Douglas Cantor Interview

Do animals like horses or flames of a fire constitute important motifs in your imagery?

They do, horses especially remain very relevant. I’m drawn by the way in which I feel they convey emotion, and the universal nature of their symbolism – but we are constantly changing, and so shall the work.

Can you mention any artists you, lately or generally, take inspiration from?

Sophie Vallance, I have the privilege to be able to see her process unfold, and that has been probably the most influential experience for me.

How do you know when this painting was finished?

I just know, but if I’m going to attempt to explain it, it was finished when it felt the way I felt.

What about the place where you work? What’s your studio space look like?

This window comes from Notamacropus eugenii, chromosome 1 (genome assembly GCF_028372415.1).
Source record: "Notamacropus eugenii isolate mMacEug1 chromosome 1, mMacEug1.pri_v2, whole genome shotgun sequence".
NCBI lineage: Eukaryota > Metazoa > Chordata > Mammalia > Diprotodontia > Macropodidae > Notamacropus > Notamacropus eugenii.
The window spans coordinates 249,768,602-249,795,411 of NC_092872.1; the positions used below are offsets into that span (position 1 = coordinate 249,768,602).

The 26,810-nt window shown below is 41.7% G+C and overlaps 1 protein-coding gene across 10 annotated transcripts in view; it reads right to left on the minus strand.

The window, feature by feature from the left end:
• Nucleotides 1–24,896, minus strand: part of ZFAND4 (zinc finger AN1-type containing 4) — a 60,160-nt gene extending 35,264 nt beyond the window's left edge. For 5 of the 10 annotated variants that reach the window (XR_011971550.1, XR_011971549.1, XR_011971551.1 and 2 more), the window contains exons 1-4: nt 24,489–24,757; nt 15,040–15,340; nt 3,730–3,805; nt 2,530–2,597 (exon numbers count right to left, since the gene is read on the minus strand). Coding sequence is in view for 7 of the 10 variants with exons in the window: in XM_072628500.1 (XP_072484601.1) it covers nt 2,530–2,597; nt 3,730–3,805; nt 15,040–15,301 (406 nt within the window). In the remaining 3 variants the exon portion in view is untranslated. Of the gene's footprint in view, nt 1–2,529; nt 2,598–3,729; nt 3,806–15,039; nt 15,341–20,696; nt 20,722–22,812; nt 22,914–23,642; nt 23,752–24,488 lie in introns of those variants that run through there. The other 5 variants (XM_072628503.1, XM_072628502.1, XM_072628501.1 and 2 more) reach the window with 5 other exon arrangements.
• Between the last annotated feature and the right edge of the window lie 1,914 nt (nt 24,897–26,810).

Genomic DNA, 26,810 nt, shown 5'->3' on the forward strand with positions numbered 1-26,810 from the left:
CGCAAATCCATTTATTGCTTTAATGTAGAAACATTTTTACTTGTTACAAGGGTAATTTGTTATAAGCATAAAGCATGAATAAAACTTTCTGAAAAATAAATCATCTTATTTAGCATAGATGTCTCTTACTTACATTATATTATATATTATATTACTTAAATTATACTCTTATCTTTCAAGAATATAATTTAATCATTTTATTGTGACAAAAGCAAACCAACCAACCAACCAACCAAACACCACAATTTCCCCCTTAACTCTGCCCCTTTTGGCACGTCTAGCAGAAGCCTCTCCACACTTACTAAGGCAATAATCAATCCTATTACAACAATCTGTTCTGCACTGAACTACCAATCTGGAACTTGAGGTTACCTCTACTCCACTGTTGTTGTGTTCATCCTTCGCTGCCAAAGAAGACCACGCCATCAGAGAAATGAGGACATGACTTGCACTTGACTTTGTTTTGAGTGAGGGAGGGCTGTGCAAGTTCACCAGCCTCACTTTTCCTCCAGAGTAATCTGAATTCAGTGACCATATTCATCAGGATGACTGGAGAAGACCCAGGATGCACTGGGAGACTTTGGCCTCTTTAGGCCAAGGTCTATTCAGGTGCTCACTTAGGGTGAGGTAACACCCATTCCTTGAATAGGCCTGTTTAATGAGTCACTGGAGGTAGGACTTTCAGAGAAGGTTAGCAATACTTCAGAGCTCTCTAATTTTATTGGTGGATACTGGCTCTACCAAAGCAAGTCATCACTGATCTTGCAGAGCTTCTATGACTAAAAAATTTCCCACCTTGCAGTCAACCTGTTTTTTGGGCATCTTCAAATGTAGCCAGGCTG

The studio is the most important space for me. Until recently I always worked where I lived or better, lived where I worked, but recently moved to a separate studio, it was vital for me to feel at home there, so I spent a good amount of time creating a little space in a corner that I could be proud of, I made a chair, found a table, made cushions, brought some personal items and moved things around again and again until I was happy, only then I was able to focus and work.

Read the rest of the interview here